Let me say right up front that this is not a sermon about New Year’s resolutions. I’m not going to stand up here and harangue you about going to the gym three times a week, losing a few pounds this year, or calling your sister at least once a month. We can all breathe a little easier now, right? I’m not a big fan of New Year’s resolutions, because they so often seem to set us up for failure. Although, if you want some encouragement on that front, I’ll tell you that I made a resolution last January and for the first time in my life I actually stuck with it through the entire year. I think the reason it worked was because it was a pretty modest goal. I resolved to use only one paper towel to dry my hands every time I used the rest room. Pretty ambitious, huh? But, since I used to use two and sometimes three, I cut my consumption by at least half, so that’s something. I guess there’s something to be said about setting goals that are achievable.
But, that’s not what I want to talk about today. I want to talk about a broader landscape, a wider view. If you think about it as a page with several concentric circles, or maybe the rings of a tree, the middle, smallest circle is our to-do list. These are the things that are right in front of us, demanding our immediate attention. Pick up milk and diapers at the store. Make a dentist appointment. File the year-end travel expense report.
If we step out to the next ring, we may have some goals we want to achieve, in the near-term or the long-term. It could be completing a big project we’re working on. Or maybe we’ve got a trial on the calendar coming up in a couple months, or a gig we’re playing where we want to introduce a new song. Maybe we have a trip planned for later in the year and we want to learn to speak some Spanish. Goals are good. They help to organize and motivate us. It’s why I sign up to run in half-marathons. Once I have a race on my calendar, I think about running differently. Believe me, I don’t set out to win the race. But I set a goal to finish within a certain time. It’s what motivates me to get up and out on the mornings when it’s cold or I’ve had a lousy night’s sleep, when I’d rather stay in bed. So, it’s good to set some goals for ourselves.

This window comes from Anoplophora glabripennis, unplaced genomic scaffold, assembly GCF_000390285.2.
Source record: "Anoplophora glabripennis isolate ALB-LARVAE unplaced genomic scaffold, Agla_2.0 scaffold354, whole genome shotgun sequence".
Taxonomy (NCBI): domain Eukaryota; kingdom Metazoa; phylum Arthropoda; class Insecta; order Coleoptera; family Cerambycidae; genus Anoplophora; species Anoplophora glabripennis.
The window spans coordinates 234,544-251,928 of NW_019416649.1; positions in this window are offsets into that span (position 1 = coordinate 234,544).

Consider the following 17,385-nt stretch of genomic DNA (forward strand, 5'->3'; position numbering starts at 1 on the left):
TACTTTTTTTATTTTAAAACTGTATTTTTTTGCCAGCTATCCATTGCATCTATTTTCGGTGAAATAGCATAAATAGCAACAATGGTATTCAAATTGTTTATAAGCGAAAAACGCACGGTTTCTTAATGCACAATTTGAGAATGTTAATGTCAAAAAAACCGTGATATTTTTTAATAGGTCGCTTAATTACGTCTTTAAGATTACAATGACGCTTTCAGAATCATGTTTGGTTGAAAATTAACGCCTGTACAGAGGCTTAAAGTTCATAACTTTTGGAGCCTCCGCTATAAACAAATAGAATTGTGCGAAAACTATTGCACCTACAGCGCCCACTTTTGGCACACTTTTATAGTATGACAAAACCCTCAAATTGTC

But I want to take an even wider view. I want to go out two more rings. On the next ring out, I put “vision.” And on the outermost ring, “mission.” Or, if you’d prefer, our sense of purpose. Now, there are some who say that you need to have a vision before you have a mission, but I disagree. I think we need to be clear on our mission before we can create a vision for ourselves. So for me this next ring out is vision. Vision is who and how we see ourselves. It’s an image of who and how we would be if we were to fulfill or live into our mission. A vision is a picture of what we want to accomplish, while a mission is about our purpose. Our reason for being. And it’s on this outer ring – our mission – that I want to focus mostly today. Because mission is everything. It drives everything we do, both individually and as a congregation. Or, at least it should. And it’s good to check in periodically with how we’re doing against our mission.
I wonder how many of you here today know that our congregation has a mission statement? We print it in our Order of Service every Sunday, which is both good and bad. It’s good, because it’s right there to remind us every week. And it’s bad because we get used to it being there and can easily overlook it. Our mission as a congregation is to “Ignite personal growth; Engage in loving community; and Serve with integrity.” Ignite/Engage/Serve. Pretty great words, aren’t they? Easy to remember, and they look great on a t-shirt. We had some made before the General Assembly that was held in Providence, Rhode Island a few years back. While we’re in the order of service, let’s take a look, too, at our vision statement: “We act boldly every day to nurture spirits, enrich lives and strive for justice.” Again, great aspirational words. I don’t think I’ve seen better mission or vision statements in any other congregation.
One of the challenges of mission statements is that there’s usually a tremendous investment of time made to create them, and then they’re kind of put on a shelf and forgotten about. So, what I thought we’d do today is to kind of “check in” to see how we’re doing against our mission. How and how well are we igniting personal growth? Engaging in loving community? Serving with integrity? Let’s take them one by one, but in reverse order.
I want to start with “Serve with integrity” because, in my opinion, service is our strong suit. We are a congregation of “do-ers.” We serve each other and we serve our larger community. We just wrapped up hosting families through Family Promise, one of the few congregations in the community to do so over the Christmas/New Year’s holiday. With Joe Miller’s leadership and the efforts of nearly 50 church members, we provided safe housing and delicious meals to three families for nearly two weeks. Our Adopt-a-Family program provided food and gifts for twelve families for the holidays, and involved not just Marge Caton’s leadership but more than thirty families in the church. That’s a program that was started decades ago by Priscilla Hopkirk and her late husband Jack. We are solid community partners with many local organizations and agencies, serving them both with volunteer time and with financial support. Our share the plate program has contributed nearly $5,000 to local groups so far this year. And every year since we started the program we’ve invested close to $15,000 in our community partners